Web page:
EUROPE - Investor sentiment among the unlisted real estate funds community in Europe has deteriorated since the end of 2008 to the extent that most believe markets will not improve before 2011.
Latest survey results from the European Association for Investors in Non-Listed Real Estate Vehicles (INREV) suggested most investors and fund managers have changed their expectations since last year but they believe it is unlikely that European real estate will have improved by the end of 2010.
Sentiment in the non-listed real estate funds market is dictated by uncertainties related to the underlying property market, valuations and ongoing financing issues, concluded INREV's latest market activity survey.
Despite the subdued confidence over the short-term, the long-term outlook is positive, as 94% of respondents said they expected the market to improve in five years' time.
"What we see is a difference in the rebound between the different real estate asset types," said Lisette van Doorn, outgoing chief executive at INREV.
"Listed real estate is already experiencing considerable capital inflows and the same applies for direct real estate. Non-listed property funds are trailing the other real estate types in the property cycle. Since the beginning of this year they have only attracted 14% of the equity committed to real estate. However, investors are considering commitments into non-listed property funds, as there a considerable number of new fund launches and existing fund investment opportunities in due diligence. This may indicate that investors are anticipating opportunities to emerge for non-listed funds not too far in the future," she added.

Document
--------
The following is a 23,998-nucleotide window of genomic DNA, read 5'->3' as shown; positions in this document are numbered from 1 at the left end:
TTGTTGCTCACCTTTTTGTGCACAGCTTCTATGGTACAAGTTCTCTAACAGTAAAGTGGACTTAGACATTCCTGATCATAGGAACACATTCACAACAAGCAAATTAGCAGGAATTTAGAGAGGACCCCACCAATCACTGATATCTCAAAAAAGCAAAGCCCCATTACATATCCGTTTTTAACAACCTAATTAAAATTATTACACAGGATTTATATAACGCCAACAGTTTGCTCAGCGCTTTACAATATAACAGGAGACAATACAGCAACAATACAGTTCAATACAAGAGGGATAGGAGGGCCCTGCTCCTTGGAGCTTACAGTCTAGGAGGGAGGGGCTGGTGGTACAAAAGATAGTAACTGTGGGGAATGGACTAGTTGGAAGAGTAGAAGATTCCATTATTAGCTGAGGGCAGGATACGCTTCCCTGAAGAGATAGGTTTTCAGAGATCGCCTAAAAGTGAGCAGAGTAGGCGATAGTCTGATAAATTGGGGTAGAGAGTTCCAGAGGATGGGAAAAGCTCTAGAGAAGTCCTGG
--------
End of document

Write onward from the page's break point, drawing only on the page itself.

Uncertainty about the property market, valuation issues and financing difficulties are the main reasons why investors have slowed the take-up of new investments. Yet almost half of fund managers (48%) said they were more confident that they can execute transactions at appropriate prices.
The majority of INREV's respondents (85%) said they continued to have confidence in the non-listed property fund model, although fund managers were slightly more optimistic than investors.
"Although fund managers are still spending most of their time on managing existing funds, this is slowly changing," said Lonneke Löwik, director of research and market information at INREV.
"We see that fund managers are reacting to opportunities in the market with some of last year's suspended funds being reintroduced and the first new funds appearing," she said.